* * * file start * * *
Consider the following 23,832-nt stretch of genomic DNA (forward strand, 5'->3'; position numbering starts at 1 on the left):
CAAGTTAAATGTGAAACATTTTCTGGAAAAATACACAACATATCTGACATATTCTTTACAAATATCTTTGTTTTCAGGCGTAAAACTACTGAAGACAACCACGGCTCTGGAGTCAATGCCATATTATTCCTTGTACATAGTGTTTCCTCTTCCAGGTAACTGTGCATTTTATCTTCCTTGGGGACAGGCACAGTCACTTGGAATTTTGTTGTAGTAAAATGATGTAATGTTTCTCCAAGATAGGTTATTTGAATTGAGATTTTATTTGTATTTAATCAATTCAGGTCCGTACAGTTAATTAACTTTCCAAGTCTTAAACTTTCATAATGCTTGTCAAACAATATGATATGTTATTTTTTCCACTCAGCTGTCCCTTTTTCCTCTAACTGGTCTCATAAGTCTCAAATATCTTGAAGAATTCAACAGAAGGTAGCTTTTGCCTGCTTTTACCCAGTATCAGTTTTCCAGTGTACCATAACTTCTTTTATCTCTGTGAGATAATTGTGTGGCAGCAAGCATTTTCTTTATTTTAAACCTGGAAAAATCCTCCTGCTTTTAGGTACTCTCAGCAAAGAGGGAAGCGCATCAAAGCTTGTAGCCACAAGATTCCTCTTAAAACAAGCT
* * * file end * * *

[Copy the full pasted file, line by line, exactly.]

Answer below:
Consider the following 23,832-nt stretch of genomic DNA (forward strand, 5'->3'; position numbering starts at 1 on the left):
CAAGTTAAATGTGAAACATTTTCTGGAAAAATACACAACATATCTGACATATTCTTTACAAATATCTTTGTTTTCAGGCGTAAAACTACTGAAGACAACCACGGCTCTGGAGTCAATGCCATATTATTCCTTGTACATAGTGTTTCCTCTTCCAGGTAACTGTGCATTTTATCTTCCTTGGGGACAGGCACAGTCACTTGGAATTTTGTTGTAGTAAAATGATGTAATGTTTCTCCAAGATAGGTTATTTGAATTGAGATTTTATTTGTATTTAATCAATTCAGGTCCGTACAGTTAATTAACTTTCCAAGTCTTAAACTTTCATAATGCTTGTCAAACAATATGATATGTTATTTTTTCCACTCAGCTGTCCCTTTTTCCTCTAACTGGTCTCATAAGTCTCAAATATCTTGAAGAATTCAACAGAAGGTAGCTTTTGCCTGCTTTTACCCAGTATCAGTTTTCCAGTGTACCATAACTTCTTTTATCTCTGTGAGATAATTGTGTGGCAGCAAGCATTTTCTTTATTTTAAACCTGGAAAAATCCTCCTGCTTTTAGGTACTCTCAGCAAAGAGGGAAGCGCATCAAAGCTTGTAGCCACAAGATTCCTCTTAAAACAAGCT